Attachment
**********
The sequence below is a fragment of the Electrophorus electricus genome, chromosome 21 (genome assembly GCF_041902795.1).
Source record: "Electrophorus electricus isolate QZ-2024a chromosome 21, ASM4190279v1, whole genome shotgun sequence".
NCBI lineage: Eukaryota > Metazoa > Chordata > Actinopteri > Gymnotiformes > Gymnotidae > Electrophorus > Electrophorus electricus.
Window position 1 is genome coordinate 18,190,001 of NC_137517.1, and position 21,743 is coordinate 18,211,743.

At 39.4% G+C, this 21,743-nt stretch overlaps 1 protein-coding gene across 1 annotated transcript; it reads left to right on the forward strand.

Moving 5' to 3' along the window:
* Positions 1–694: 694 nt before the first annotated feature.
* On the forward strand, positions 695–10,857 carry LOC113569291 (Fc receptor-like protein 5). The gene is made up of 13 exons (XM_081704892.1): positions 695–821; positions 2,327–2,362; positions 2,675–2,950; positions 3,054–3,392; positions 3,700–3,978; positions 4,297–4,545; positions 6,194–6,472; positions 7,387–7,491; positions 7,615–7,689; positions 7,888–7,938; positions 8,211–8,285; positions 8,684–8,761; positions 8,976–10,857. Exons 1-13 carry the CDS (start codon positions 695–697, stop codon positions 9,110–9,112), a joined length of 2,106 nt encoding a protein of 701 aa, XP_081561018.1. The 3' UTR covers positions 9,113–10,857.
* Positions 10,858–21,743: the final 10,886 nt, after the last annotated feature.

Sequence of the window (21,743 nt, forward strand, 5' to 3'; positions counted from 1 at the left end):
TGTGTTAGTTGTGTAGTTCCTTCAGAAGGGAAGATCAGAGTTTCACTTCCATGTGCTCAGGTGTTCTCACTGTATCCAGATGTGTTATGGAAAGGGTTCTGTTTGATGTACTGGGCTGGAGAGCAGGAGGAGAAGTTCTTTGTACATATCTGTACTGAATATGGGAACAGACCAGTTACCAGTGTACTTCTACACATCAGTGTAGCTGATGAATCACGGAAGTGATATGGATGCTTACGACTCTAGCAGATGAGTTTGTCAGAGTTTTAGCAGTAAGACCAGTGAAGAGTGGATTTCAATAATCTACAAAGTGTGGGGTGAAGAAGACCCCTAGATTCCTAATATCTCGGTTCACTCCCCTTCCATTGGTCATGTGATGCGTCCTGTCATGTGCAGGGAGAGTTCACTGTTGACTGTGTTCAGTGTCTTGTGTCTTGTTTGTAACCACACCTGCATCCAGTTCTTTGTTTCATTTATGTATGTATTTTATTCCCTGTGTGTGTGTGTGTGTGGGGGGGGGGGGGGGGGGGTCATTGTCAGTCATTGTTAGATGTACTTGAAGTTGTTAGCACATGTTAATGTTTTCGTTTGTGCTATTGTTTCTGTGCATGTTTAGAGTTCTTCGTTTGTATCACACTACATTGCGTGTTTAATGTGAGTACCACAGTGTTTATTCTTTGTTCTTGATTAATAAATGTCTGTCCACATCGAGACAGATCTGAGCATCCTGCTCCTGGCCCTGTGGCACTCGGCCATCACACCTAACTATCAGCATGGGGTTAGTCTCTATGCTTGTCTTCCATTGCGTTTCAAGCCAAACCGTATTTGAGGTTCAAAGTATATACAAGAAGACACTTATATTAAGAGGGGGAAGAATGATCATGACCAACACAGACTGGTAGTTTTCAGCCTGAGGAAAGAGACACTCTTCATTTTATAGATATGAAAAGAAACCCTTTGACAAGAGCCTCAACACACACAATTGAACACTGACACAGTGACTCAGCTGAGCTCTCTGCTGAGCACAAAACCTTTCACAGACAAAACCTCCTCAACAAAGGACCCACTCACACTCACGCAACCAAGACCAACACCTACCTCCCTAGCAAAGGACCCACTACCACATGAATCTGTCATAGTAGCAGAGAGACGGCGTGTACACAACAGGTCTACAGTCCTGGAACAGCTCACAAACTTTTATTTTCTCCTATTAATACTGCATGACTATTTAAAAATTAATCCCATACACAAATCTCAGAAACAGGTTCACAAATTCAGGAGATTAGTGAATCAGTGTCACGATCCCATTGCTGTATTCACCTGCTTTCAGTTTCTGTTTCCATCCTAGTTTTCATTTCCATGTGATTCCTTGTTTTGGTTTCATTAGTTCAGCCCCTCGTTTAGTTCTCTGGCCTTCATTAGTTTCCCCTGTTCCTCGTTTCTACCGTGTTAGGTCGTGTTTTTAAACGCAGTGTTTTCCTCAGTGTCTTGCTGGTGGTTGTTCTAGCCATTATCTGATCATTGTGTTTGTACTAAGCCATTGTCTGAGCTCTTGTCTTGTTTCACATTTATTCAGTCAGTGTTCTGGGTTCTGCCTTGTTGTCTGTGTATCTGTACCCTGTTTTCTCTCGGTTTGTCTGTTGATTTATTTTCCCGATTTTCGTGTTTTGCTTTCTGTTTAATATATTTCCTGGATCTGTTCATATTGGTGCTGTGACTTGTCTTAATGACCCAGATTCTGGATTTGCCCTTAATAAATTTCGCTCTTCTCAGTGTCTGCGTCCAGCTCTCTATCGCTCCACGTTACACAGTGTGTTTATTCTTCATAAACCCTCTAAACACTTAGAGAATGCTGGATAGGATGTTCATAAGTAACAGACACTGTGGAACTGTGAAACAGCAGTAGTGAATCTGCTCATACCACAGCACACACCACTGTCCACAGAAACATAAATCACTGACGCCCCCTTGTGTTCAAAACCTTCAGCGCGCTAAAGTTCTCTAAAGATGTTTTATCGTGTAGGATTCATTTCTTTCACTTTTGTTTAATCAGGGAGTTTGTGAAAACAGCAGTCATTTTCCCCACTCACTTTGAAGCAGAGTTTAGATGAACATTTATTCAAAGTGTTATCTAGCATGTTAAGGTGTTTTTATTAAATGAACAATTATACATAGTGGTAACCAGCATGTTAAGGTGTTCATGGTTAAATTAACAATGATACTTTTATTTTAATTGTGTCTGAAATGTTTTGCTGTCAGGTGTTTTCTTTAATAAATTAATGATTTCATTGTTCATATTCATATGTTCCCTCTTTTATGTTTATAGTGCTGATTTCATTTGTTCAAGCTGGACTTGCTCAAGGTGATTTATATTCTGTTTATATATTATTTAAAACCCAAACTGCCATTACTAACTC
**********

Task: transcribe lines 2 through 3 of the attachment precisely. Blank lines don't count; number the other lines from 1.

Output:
Source record: "Electrophorus electricus isolate QZ-2024a chromosome 21, ASM4190279v1, whole genome shotgun sequence".
NCBI lineage: Eukaryota > Metazoa > Chordata > Actinopteri > Gymnotiformes > Gymnotidae > Electrophorus > Electrophorus electricus.